The ikono On Air Festival is showing Above the Skyline by Tessa Garland. The film presents a deserted stage set depicting a grim prospect of a lonely, future with nothing but memories. Built entirely in miniature, the detailed film set invites the viewer to piece together the profile of an absent person. With its use of scale and filmic devices Above the Skyline plays with illusion and explores the tension between theatricality and reality. Light and sound have been fused together to create an external energy that leads the camera through the model and creates an atmosphere of surveillance and menace B Movies and early science fiction films that work with notions of the everyday and collective fear have influenced the work.
I originally trained as a sculptor but for many years my work has become preoccupied with the moving image. Cinematic language allows me to explore and create places by piecing and layering together footage of journeys through spaces, these journeys I lace with feelings of uncertainty.
I tend of focus on a place, landmark or idea and work with it over a long period of time, allowing it to grow in significance. This immersive process of working can lead to creating a sense of claustrophobia or the feeling of being taken over that feeds back into the work.
My unconventional style of working perhaps seems closer to a painter than a film maker. I often build scale models or work on photographs to help me to understand my subjects. Models are filmed using many different formats of camera and carefully lit using coloured studio lighting. Numerous video inserts are created and worked upon during the editing process, so that there is a real sense of layering and montage. Sound is also vital to the work and once meshed with the imagery form atmospheric, often dreamlike work that is reminiscent of a memory or a premonition.
My work intentionally references Science Fiction films of the 1950’s and 60’s where the layering and construction of the film making process are evident. I enjoy adapting low budget techniques drawn from this genre and use such devices in an exaggerated way to evoke a heightened sense of unease or suspense.
I have shown my work at the ICA and the Whitechapel Gallery London, Spacex Gallery Exeter, Les Inattendus Lyons, MACVAL Contemporary Art Musuem and Rencontres International Paris, France.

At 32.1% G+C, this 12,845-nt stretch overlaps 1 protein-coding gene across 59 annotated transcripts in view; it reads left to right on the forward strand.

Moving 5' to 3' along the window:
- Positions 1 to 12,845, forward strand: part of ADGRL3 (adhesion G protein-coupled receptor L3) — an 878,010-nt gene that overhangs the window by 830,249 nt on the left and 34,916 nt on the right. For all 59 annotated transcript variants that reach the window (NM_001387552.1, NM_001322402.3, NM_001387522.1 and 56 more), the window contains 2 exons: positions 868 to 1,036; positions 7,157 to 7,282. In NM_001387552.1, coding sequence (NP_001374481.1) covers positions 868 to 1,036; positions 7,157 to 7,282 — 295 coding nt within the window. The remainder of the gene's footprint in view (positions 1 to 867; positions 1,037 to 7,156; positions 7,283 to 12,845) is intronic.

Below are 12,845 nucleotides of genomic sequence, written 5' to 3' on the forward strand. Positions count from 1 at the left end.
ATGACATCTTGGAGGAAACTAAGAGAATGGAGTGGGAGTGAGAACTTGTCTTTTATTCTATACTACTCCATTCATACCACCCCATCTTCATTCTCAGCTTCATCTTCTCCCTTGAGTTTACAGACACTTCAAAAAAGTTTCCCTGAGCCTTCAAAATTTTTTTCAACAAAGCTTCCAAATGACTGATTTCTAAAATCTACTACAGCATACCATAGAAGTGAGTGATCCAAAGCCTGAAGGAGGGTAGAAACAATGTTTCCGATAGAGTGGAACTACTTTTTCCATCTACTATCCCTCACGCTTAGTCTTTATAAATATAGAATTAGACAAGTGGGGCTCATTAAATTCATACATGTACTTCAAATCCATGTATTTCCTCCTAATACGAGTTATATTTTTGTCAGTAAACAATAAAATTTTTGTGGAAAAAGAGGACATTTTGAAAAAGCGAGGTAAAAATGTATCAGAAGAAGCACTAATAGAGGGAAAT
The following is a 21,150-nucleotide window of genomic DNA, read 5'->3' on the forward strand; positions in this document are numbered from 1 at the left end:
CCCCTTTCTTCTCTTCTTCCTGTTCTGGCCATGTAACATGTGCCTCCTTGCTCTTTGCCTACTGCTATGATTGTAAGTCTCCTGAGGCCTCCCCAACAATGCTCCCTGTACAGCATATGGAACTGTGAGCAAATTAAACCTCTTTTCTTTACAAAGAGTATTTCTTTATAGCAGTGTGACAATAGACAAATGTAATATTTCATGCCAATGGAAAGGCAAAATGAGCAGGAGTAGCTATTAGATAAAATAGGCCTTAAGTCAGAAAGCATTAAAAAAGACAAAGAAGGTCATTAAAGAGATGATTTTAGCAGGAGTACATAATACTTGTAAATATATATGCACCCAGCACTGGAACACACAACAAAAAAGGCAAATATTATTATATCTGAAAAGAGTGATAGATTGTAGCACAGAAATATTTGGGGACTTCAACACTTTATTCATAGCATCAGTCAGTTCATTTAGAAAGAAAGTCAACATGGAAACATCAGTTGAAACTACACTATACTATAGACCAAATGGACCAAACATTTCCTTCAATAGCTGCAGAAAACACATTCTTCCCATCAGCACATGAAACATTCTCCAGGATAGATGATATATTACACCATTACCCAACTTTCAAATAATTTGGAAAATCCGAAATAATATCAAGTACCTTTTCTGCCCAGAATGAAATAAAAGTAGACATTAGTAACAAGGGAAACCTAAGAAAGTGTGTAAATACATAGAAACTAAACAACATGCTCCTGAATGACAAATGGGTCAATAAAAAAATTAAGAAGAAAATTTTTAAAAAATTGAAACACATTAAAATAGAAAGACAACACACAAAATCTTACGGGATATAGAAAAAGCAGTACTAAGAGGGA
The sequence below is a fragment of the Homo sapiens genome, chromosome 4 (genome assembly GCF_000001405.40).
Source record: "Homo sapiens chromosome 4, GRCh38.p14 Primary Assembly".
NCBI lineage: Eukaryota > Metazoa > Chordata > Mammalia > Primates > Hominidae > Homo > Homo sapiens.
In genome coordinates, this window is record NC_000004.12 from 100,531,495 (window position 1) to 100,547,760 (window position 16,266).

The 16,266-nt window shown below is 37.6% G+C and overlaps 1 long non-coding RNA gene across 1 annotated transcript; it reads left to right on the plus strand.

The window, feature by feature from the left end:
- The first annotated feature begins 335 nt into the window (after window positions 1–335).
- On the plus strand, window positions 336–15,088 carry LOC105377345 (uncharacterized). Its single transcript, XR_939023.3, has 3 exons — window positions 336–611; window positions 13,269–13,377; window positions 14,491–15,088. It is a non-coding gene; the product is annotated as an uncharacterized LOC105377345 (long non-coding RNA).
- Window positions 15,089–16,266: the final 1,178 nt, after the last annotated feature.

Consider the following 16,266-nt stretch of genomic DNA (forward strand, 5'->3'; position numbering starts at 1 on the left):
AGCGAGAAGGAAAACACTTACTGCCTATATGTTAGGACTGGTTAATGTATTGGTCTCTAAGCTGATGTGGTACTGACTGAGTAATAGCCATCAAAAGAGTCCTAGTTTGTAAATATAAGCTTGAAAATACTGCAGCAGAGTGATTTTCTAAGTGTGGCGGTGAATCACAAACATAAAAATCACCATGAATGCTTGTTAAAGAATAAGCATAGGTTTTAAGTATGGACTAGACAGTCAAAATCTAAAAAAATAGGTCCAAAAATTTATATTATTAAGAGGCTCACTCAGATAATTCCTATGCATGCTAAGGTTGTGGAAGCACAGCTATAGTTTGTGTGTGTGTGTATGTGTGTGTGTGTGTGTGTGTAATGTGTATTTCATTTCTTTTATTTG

I am the co-curator and co organiser for the international moving image event ‘Visions in the Nunnery’, The Nunnery Gallery, London. I have been in receipt of numerous arts grants and awards both to develop my own practice and to curate and organise exhibitions and events across the UK.”
- Homepage of Tessa Garland : www.tessagarland.com
- Tessa Garland on Vimeo
- Tessa Garland on Flickr
- Tessa Garland on Youtube
Other Videos by Tessa Garland
Karrajong Heights (2013)
Karrajong Heights is a work in response to a trip I made to East Coast Australia earlier this year.
It examines the almost visceral mutation from day into night, the transition from the repressed energy of the suburban day into the extraordinary patterns and screams of the raw natural environment at night.
As the heat of the day fades away from this utopian suburbia, lights go on, worlds start to shrink and local media spreads like a virus into homes, relentlessly hawking its message ‘the boogie man is real’.
Not Far From Here
Single Screen video HD 5:00 minutes
Not Far From Here combines live action and animation. The work is staged around a suburban house and a domestic shed set within a wooded area.
The video is a non linear work that evades narrative and works more as a montage with the central character appearing and disappearing through its various locations. During the sequence, the banality of the suburban setting is interrupted by a parallel world suggesting an alternative reality and one which is charged with psychic activity.
Not Far From Here is an atmospheric piece that embraces techniques found in both filmmaking and theatre. The layered passage of imagery uses strong lighting, constructed sets, special effects and sound to build a dreamlike world that blurs the boundaries of fiction and reality.
No 1 Wilwyne Crescent
No 1 Wilwyne Crescent takes the viewer on a short walk around a suburban model house. The atmosphere of oppressive safety is broken by a surreal and other worldly force that lurks within the confines of the greenhouse. The idea of theatricality and artifice is prominent in the work. Early science fiction films such as The Day of the Triffids and Revenge of the Bodysnatchers that play with notions of the everyday and collective fear have influenced the work.
This supermarket horror film is based on George Romero’s 1960′s cult film ‘Night of the Living Dead’. In ‘Zombie’, an ordinary supermarket becomes a film set, where the shoppers become unsuspecting actors in a short but climatic horror sequence.
‘Zombie’ was shot on a mobile phone camera which gives the film its style of part surveillance, part disposable and throw away.